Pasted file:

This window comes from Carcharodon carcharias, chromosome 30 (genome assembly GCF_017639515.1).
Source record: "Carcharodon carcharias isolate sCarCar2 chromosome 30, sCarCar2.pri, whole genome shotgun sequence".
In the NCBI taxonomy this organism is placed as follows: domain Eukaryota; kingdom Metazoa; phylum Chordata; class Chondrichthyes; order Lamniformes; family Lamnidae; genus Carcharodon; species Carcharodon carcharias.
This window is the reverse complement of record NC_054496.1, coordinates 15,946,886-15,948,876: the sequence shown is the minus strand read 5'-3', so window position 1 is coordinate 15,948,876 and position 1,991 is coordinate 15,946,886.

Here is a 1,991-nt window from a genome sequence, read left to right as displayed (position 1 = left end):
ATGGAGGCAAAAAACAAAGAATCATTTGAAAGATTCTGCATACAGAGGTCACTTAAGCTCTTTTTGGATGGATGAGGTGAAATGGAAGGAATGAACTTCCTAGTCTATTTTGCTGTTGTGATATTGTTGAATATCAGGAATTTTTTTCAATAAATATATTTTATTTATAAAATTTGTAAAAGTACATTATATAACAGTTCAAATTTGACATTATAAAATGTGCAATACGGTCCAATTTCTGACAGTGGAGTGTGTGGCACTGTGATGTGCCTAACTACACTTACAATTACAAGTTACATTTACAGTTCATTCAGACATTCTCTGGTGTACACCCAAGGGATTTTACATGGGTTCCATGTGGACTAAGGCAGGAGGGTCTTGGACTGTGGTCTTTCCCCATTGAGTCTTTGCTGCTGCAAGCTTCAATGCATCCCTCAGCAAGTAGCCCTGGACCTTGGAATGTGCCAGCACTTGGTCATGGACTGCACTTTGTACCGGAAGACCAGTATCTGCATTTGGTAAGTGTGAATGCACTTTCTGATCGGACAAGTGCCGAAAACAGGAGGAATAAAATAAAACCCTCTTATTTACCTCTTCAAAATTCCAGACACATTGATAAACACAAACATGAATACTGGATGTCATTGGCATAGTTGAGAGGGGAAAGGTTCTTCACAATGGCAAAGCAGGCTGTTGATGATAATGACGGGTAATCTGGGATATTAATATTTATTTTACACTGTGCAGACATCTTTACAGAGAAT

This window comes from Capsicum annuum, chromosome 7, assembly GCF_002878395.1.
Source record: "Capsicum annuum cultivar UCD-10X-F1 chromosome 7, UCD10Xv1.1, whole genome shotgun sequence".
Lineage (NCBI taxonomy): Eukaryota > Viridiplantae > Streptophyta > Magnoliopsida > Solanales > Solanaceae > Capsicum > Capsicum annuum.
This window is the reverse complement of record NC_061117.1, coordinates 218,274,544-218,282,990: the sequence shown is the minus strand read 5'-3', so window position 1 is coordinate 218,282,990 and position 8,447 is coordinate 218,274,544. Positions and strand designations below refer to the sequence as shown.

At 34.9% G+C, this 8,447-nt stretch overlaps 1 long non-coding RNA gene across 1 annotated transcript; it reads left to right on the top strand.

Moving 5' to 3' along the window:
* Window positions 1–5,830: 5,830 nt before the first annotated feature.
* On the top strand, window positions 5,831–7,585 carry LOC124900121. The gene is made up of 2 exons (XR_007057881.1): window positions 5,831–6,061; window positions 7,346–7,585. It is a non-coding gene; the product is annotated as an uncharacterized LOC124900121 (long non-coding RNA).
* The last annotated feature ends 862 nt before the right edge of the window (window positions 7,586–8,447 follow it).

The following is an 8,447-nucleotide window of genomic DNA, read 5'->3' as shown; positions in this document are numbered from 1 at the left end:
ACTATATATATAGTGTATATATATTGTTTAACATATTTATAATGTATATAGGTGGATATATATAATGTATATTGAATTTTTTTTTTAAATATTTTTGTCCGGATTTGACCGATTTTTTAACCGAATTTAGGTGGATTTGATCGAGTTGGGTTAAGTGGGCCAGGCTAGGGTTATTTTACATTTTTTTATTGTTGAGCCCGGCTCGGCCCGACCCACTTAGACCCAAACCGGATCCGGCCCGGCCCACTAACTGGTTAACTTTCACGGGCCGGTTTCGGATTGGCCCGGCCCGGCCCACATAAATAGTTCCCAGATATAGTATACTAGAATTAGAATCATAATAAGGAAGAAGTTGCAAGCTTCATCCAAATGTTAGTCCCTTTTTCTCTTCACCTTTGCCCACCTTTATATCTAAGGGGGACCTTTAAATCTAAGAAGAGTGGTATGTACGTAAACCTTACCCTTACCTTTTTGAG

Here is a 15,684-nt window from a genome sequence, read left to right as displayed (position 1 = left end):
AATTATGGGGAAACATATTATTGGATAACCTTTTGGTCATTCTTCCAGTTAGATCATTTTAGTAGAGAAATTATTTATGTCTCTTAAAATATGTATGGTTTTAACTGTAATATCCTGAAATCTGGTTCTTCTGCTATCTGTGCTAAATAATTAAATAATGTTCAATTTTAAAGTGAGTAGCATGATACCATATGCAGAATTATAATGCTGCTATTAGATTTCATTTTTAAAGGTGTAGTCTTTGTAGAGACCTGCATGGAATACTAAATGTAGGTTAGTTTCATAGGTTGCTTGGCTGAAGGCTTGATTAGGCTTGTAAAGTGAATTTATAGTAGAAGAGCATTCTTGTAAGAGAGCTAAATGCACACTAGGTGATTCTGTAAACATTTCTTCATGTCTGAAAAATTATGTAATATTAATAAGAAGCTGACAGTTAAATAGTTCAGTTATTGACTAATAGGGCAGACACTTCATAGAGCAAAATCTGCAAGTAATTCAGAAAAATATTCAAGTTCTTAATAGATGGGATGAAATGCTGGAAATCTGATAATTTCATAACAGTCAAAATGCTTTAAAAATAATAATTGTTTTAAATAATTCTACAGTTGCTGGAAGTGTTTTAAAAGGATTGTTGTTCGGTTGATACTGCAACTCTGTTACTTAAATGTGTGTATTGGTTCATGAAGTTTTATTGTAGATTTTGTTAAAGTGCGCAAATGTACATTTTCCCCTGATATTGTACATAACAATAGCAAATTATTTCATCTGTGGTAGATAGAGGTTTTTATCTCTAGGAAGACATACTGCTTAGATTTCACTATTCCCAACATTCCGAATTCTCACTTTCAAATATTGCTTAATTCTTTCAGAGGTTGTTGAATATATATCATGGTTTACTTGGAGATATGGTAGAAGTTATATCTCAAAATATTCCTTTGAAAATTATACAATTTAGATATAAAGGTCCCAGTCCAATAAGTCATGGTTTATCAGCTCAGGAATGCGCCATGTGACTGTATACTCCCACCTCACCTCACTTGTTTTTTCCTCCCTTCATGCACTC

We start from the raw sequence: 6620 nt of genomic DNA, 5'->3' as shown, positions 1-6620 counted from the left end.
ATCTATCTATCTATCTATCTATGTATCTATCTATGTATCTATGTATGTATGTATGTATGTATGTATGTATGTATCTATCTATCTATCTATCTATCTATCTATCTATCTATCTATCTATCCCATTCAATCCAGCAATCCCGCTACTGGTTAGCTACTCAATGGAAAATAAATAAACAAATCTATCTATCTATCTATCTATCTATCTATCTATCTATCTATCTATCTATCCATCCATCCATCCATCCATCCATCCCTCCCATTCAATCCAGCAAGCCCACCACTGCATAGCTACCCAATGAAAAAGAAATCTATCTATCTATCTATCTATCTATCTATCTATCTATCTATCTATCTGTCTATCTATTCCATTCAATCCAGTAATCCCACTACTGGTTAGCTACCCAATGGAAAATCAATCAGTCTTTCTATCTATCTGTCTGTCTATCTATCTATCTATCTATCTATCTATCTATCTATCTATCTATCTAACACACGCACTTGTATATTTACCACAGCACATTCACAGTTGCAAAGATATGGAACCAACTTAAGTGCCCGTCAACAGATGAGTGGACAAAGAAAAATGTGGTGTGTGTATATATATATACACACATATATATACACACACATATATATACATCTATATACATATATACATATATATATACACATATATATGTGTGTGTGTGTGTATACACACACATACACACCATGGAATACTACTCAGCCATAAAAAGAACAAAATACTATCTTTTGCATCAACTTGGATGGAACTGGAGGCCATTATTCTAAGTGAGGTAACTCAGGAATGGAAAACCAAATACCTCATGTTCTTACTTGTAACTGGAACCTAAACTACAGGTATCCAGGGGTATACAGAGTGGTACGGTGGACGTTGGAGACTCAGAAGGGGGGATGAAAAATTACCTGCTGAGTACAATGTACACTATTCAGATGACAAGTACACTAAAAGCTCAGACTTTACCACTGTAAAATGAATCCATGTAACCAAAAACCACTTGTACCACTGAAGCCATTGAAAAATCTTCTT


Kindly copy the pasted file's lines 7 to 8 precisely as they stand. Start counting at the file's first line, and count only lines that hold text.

This window comes from Capsicum annuum, chromosome 7, assembly GCF_002878395.1.
Source record: "Capsicum annuum cultivar UCD-10X-F1 chromosome 7, UCD10Xv1.1, whole genome shotgun sequence".